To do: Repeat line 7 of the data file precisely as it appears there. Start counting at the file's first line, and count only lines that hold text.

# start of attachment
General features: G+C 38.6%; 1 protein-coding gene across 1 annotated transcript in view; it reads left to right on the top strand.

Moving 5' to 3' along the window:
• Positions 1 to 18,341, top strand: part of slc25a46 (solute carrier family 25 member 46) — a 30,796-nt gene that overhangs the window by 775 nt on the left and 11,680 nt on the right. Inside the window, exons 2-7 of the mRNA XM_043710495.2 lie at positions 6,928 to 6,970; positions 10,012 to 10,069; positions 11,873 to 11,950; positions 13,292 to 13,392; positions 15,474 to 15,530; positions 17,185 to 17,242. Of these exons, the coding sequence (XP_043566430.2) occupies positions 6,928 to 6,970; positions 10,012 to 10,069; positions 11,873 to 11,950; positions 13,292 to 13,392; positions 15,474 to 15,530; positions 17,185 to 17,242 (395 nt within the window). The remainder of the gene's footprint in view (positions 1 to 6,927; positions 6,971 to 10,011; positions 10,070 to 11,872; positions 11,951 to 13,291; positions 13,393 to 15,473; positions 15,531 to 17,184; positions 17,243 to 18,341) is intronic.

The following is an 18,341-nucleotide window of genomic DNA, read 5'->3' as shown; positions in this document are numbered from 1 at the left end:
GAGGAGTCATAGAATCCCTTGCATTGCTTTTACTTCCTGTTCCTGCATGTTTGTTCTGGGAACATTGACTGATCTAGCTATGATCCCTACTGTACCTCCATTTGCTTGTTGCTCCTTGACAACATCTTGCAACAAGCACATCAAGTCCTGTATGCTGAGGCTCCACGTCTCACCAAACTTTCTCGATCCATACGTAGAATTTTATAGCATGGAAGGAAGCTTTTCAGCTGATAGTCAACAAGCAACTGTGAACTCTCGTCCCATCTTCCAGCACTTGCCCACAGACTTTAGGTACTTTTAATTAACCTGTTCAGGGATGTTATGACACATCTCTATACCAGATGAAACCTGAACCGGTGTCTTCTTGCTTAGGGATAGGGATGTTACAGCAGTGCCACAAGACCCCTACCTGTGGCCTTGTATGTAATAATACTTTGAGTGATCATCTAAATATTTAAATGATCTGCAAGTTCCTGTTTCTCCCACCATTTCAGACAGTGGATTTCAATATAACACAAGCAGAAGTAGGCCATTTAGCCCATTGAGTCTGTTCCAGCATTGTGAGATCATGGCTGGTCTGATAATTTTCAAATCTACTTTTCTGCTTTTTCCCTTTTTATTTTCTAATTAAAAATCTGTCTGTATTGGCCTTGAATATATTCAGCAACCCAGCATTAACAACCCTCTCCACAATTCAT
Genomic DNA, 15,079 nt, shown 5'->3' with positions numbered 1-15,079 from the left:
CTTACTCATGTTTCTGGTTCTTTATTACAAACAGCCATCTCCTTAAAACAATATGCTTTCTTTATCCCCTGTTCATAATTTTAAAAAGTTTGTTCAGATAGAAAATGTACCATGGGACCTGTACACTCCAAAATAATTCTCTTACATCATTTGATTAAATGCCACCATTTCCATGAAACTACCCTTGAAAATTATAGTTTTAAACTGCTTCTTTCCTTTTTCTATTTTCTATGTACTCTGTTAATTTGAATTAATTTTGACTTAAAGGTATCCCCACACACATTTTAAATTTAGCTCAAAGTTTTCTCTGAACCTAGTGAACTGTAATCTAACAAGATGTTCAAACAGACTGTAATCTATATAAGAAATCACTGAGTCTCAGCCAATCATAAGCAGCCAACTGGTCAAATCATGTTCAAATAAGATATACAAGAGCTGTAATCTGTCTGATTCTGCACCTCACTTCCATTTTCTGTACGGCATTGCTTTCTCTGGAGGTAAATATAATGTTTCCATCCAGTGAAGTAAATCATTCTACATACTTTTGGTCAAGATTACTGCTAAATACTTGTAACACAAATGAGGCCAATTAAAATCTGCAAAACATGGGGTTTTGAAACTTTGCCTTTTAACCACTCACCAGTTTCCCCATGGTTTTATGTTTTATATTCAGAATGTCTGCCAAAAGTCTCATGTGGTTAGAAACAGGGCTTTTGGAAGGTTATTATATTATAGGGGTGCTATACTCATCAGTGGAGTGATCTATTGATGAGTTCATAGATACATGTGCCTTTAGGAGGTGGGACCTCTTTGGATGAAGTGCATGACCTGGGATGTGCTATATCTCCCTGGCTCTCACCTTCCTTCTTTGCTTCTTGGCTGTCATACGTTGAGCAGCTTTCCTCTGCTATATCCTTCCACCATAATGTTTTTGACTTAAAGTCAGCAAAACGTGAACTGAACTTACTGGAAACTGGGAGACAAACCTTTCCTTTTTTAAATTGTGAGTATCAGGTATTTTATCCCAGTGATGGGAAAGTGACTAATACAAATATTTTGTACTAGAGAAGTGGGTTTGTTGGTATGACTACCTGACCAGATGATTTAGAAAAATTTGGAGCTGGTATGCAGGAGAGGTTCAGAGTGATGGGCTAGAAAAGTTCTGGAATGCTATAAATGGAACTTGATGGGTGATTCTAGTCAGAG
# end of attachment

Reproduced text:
CTTACTCATGTTTCTGGTTCTTTATTACAAACAGCCATCTCCTTAAAACAATATGCTTTCTTTATCCCCTGTTCATAATTTTAAAAAGTTTGTTCAGATAGAAAATGTACCATGGGACCTGTACACTCCAAAATAATTCTCTTACATCATTTGATTAAATGCCACCATTTCCATGAAACTACCCTTGAAAATTATAGTTTTAAACTGCTTCTTTCCTTTTTCTATTTTCTATGTACTCTGTTAATTTGAATTAATTTTGACTTAAAGGTATCCCCACACACATTTTAAATTTAGCTCAAAGTTTTCTCTGAACCTAGTGAACTGTAATCTAACAAGATGTTCAAACAGACTGTAATCTATATAAGAAATCACTGAGTCTCAGCCAATCATAAGCAGCCAACTGGTCAAATCATGTTCAAATAAGATATACAAGAGCTGTAATCTGTCTGATTCTGCACCTCACTTCCATTTTCTGTACGGCATTGCTTTCTCTGGAGGTAAATATAATGTTTCCATCCAGTGAAGTAAATCATTCTACATACTTTTGGTCAAGATTACTGCTAAATACTTGTAACACAAATGAGGCCAATTAAAATCTGCAAAACATGGGGTTTTGAAACTTTGCCTTTTAACCACTCACCAGTTTCCCCATGGTTTTATGTTTTATATTCAGAATGTCTGCCAAAAGTCTCATGTGGTTAGAAACAGGGCTTTTGGAAGGTTATTATATTATAGGGGTGCTATACTCATCAGTGGAGTGATCTATTGATGAGTTCATAGATACATGTGCCTTTAGGAGGTGGGACCTCTTTGGATGAAGTGCATGACCTGGGATGTGCTATATCTCCCTGGCTCTCACCTTCCTTCTTTGCTTCTTGGCTGTCATACGTTGAGCAGCTTTCCTCTGCTATATCCTTCCACCATAATGTTTTTGACTTAAAGTCAGCAAAACGTGAACTGAACTTACTGGAAACTGGGAGACAAACCTTTCCTTTTTTAAATTGTGAGTATCAGGTATTTTATCCCAGTGATGGGAAAGTGACTAATACAAATATTTTGTACTAGAGAAGTGGGTTTGTTGGTATGACTACCTGACCAGATGATTTAGAAAAATTTGGAGCTGGTATGCAGGAGAGGTTCAGAGTGATGGGCTAGAAAAGTTCTGGAATGCTATAAATGGAACTTGATGGGTGATTCTAGTCAGAG